[Note: This post has been updated (6) as of 6:28 AM Eastern on 13 Aug 2006. See below.]
I just watched a 60 Minutes piece on 12-year-old musical prodigy, composer Jay Greenberg. This is the first time I've heard the name, and the 60 Minutes piece allowed us to hear but a couple 30-second sound bites of his symphonic music (very 19th-century Brahmsian, and gorgeous). The kid sees and hears his compositions the way Mozart did his in his head, complete and simply copies them out when he feels ready. On lightning-brief acquaintance, this kid appears to me to be the Real Deal (I refuse to so much as even entertain the thought that it may just be wishful thinking on my part).
God (or Whatever), Greenberg's gift, and his own confidence in that gift, protect him from falling into the clutches of "New Music" academics and his less gifted (or no-talent) New Music peers, or, rather, near-peers (in respect of age), who absent that protection might succeed in persuading him he's writing his music in a dead language (i.e., the "dead language" of tonality), and ought to instead compose in a language more this-century. If Greenberg resists, perhaps this century will find in him a composer of genius the likes of which has not been seen since Mozart or Mendelssohn.
Update (5:18 PM Eastern on 29 Nov): Music critic, composer, and weblogger Steve Hicken of Listen comments. I wish only to point out to Mr. Hicken that his rhetorical hypothetical ("What would happen if a composer were to arrive on the scene who wrote in the style of (say) Mozart, with as much skill and invention? Would s/he be 'accepted'?) is somewhat off-point (OK, way off-point). Clearly, a composer of genuine gift could today write essentially tonal music without it being in the least "in the style" of any pre-21st-century tonal composer. Writing in an essentially tonal musical language does not in any way even so much as imply a copycatting of the style of one's tonal predecessors.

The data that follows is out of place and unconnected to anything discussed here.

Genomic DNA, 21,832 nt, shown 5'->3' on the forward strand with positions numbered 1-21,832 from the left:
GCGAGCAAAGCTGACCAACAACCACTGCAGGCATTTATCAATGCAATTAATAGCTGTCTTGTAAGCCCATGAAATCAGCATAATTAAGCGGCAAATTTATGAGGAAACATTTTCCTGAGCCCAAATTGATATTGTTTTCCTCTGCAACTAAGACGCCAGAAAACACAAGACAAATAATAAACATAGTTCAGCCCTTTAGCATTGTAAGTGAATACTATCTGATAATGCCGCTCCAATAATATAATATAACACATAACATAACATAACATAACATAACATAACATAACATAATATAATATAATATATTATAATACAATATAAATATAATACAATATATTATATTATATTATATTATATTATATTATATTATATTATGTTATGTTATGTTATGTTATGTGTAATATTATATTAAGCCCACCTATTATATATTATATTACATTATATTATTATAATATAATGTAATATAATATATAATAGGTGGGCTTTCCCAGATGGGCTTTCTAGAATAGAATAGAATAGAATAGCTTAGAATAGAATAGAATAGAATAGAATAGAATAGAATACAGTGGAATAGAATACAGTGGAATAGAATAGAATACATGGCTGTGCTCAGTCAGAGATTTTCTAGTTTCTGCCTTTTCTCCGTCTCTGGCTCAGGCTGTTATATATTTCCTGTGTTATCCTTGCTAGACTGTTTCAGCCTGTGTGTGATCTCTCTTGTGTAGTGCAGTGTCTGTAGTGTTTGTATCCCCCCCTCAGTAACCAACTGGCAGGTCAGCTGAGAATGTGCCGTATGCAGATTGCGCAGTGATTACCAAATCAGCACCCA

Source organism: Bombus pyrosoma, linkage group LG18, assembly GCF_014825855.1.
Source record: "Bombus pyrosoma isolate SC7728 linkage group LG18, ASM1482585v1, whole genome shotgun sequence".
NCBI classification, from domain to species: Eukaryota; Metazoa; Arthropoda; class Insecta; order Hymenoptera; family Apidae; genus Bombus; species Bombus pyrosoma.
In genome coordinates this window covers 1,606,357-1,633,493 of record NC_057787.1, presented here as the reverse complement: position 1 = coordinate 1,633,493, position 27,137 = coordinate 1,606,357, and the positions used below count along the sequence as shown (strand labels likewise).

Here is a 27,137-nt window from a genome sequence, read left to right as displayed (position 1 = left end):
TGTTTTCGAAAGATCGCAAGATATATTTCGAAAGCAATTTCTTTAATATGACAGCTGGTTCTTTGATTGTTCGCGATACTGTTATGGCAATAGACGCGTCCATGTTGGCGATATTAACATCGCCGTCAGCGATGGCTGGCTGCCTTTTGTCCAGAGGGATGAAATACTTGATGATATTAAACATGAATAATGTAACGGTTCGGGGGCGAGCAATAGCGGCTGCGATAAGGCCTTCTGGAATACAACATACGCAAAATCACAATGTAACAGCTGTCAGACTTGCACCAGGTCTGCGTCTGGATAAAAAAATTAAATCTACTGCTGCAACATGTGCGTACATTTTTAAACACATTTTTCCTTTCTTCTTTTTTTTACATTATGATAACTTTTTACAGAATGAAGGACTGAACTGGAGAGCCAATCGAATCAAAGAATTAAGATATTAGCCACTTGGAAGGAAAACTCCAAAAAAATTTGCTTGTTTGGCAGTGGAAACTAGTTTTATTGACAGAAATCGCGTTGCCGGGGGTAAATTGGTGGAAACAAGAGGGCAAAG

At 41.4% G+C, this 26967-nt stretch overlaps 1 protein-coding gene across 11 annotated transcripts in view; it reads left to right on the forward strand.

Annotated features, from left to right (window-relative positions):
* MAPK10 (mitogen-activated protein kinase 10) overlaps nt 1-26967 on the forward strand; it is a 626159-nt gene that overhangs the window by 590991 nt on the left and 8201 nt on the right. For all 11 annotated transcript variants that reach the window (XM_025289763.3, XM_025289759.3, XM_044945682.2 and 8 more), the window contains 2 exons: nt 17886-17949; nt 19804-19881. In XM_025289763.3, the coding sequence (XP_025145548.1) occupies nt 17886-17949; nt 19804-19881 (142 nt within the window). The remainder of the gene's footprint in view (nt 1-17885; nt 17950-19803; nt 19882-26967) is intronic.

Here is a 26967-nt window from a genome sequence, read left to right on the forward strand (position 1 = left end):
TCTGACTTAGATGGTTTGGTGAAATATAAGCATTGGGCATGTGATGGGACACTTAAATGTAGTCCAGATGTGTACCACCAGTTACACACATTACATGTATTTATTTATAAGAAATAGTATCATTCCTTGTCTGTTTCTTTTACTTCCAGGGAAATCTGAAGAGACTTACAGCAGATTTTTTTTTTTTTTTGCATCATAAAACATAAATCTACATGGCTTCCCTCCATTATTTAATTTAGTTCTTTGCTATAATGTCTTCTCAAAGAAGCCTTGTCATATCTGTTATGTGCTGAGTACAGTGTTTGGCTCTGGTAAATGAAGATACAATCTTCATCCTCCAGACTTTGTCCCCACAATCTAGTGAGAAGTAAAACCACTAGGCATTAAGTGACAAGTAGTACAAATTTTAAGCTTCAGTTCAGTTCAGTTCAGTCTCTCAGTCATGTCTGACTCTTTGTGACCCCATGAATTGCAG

Update (7:02 PM Eastern on 29 Nov): Composer and weblogger Marcus Maroney of Sounds Like New comments. He writes, in part:
A.C. Douglas gushes: "[P]erhaps this century will find in him [Jay Greenberg] a composer of genius the likes of which has not been seen since Mozart or Mendelssohn." Hm. I doubt either of them would have done something as irresponsible as quoting a chant [in Greenberg's composition, Overture to 9/11] without first finding out the meaning of its text, even at the age of 12.
I would first point out to Mr. Maroney that Greenberg was 10, not 12, when he wrote his Overture to 9/11 (to which I just listened). That two-year difference is hardly a quibble at that age. I would also point out to Mr. Maroney that Greenberg's being intellectually "irresponsible" on the matter of his not being sure of the exact translation of the Latin Dies Irae (not the meaning of the text, which he understood as a 10-year-old, and not its musical import, which he understood as a musical genius) is beside the point way beside the point.
Update (9:59 PM Eastern on 29 Nov): In respect of Mr. Maroney's comments, I should have also pointed out that in any direct comparison musically with Mozart at the same age, it should be remembered that Greenberg didn't have the huge advantage (musically) of a Leopold every minute at his side from Day One, nor did he have the advantage of living in a culture where fine music was admired and cultivated, and almost part of the very air one breathed, so to speak.